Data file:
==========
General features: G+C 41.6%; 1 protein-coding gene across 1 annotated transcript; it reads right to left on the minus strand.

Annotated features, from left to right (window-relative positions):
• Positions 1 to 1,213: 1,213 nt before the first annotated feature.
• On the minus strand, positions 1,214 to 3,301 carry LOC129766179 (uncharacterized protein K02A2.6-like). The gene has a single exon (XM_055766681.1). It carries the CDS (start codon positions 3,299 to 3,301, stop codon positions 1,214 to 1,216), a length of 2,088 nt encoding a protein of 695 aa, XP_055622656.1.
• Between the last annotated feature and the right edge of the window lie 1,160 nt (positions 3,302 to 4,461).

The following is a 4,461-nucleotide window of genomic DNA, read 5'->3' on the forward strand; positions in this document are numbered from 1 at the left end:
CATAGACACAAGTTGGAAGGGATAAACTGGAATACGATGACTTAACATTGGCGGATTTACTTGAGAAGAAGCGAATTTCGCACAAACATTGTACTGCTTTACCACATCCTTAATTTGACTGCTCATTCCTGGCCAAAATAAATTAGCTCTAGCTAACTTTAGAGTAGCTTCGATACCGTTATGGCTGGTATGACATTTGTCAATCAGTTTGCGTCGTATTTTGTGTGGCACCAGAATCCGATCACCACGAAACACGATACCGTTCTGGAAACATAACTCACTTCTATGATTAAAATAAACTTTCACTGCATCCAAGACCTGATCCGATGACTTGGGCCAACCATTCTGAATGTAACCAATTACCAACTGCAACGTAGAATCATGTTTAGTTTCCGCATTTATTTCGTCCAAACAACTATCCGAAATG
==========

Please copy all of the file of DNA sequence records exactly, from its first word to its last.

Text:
General features: G+C 41.6%; 1 protein-coding gene across 1 annotated transcript; it reads right to left on the minus strand.

Annotated features, from left to right (window-relative positions):
• Positions 1 to 1,213: 1,213 nt before the first annotated feature.
• On the minus strand, positions 1,214 to 3,301 carry LOC129766179 (uncharacterized protein K02A2.6-like). The gene has a single exon (XM_055766681.1). It carries the CDS (start codon positions 3,299 to 3,301, stop codon positions 1,214 to 1,216), a length of 2,088 nt encoding a protein of 695 aa, XP_055622656.1.
• Between the last annotated feature and the right edge of the window lie 1,160 nt (positions 3,302 to 4,461).

The following is a 4,461-nucleotide window of genomic DNA, read 5'->3' on the forward strand; positions in this document are numbered from 1 at the left end:
CATAGACACAAGTTGGAAGGGATAAACTGGAATACGATGACTTAACATTGGCGGATTTACTTGAGAAGAAGCGAATTTCGCACAAACATTGTACTGCTTTACCACATCCTTAATTTGACTGCTCATTCCTGGCCAAAATAAATTAGCTCTAGCTAACTTTAGAGTAGCTTCGATACCGTTATGGCTGGTATGACATTTGTCAATCAGTTTGCGTCGTATTTTGTGTGGCACCAGAATCCGATCACCACGAAACACGATACCGTTCTGGAAACATAACTCACTTCTATGATTAAAATAAACTTTCACTGCATCCAAGACCTGATCCGATGACTTGGGCCAACCATTCTGAATGTAACCAATTACCAACTGCAACGTAGAATCATGTTTAGTTTCCGCATTTATTTCGTCCAAACAACTATCCGAAATG